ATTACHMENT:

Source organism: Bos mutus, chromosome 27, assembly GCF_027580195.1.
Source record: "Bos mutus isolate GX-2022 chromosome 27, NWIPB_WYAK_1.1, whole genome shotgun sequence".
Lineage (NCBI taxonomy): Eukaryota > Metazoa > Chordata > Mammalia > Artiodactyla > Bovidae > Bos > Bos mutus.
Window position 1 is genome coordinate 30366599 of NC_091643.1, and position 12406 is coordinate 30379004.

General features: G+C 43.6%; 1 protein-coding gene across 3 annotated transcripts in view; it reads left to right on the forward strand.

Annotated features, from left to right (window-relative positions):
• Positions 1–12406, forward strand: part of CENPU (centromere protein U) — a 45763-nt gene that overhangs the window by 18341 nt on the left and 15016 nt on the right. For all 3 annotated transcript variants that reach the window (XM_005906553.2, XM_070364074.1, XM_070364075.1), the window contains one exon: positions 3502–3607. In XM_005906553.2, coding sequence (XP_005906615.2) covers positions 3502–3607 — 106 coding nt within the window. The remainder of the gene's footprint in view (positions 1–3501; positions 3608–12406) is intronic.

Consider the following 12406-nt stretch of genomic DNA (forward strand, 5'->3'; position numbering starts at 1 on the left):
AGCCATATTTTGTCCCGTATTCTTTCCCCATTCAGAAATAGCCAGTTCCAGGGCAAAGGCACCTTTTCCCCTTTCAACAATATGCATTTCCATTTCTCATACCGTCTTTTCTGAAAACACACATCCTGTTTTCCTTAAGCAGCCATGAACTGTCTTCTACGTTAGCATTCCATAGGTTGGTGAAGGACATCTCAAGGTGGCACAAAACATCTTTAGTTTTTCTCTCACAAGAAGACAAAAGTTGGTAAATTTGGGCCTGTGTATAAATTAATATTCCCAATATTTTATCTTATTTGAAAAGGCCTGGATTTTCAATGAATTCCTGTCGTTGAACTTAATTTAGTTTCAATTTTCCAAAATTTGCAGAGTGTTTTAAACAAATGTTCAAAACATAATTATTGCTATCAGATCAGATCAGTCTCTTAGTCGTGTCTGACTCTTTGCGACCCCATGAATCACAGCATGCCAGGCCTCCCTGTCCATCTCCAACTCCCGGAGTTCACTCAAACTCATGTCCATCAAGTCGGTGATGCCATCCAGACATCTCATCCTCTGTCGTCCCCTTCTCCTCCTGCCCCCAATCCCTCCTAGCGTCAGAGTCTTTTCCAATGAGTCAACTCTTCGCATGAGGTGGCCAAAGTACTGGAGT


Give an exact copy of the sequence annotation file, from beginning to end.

Source organism: Bos mutus, chromosome 27, assembly GCF_027580195.1.
Source record: "Bos mutus isolate GX-2022 chromosome 27, NWIPB_WYAK_1.1, whole genome shotgun sequence".
Lineage (NCBI taxonomy): Eukaryota > Metazoa > Chordata > Mammalia > Artiodactyla > Bovidae > Bos > Bos mutus.
Window position 1 is genome coordinate 30366599 of NC_091643.1, and position 12406 is coordinate 30379004.

General features: G+C 43.6%; 1 protein-coding gene across 3 annotated transcripts in view; it reads left to right on the forward strand.

Annotated features, from left to right (window-relative positions):
• Positions 1–12406, forward strand: part of CENPU (centromere protein U) — a 45763-nt gene that overhangs the window by 18341 nt on the left and 15016 nt on the right. For all 3 annotated transcript variants that reach the window (XM_005906553.2, XM_070364074.1, XM_070364075.1), the window contains one exon: positions 3502–3607. In XM_005906553.2, coding sequence (XP_005906615.2) covers positions 3502–3607 — 106 coding nt within the window. The remainder of the gene's footprint in view (positions 1–3501; positions 3608–12406) is intronic.

Consider the following 12406-nt stretch of genomic DNA (forward strand, 5'->3'; position numbering starts at 1 on the left):
AGCCATATTTTGTCCCGTATTCTTTCCCCATTCAGAAATAGCCAGTTCCAGGGCAAAGGCACCTTTTCCCCTTTCAACAATATGCATTTCCATTTCTCATACCGTCTTTTCTGAAAACACACATCCTGTTTTCCTTAAGCAGCCATGAACTGTCTTCTACGTTAGCATTCCATAGGTTGGTGAAGGACATCTCAAGGTGGCACAAAACATCTTTAGTTTTTCTCTCACAAGAAGACAAAAGTTGGTAAATTTGGGCCTGTGTATAAATTAATATTCCCAATATTTTATCTTATTTGAAAAGGCCTGGATTTTCAATGAATTCCTGTCGTTGAACTTAATTTAGTTTCAATTTTCCAAAATTTGCAGAGTGTTTTAAACAAATGTTCAAAACATAATTATTGCTATCAGATCAGATCAGTCTCTTAGTCGTGTCTGACTCTTTGCGACCCCATGAATCACAGCATGCCAGGCCTCCCTGTCCATCTCCAACTCCCGGAGTTCACTCAAACTCATGTCCATCAAGTCGGTGATGCCATCCAGACATCTCATCCTCTGTCGTCCCCTTCTCCTCCTGCCCCCAATCCCTCCTAGCGTCAGAGTCTTTTCCAATGAGTCAACTCTTCGCATGAGGTGGCCAAAGTACTGGAGT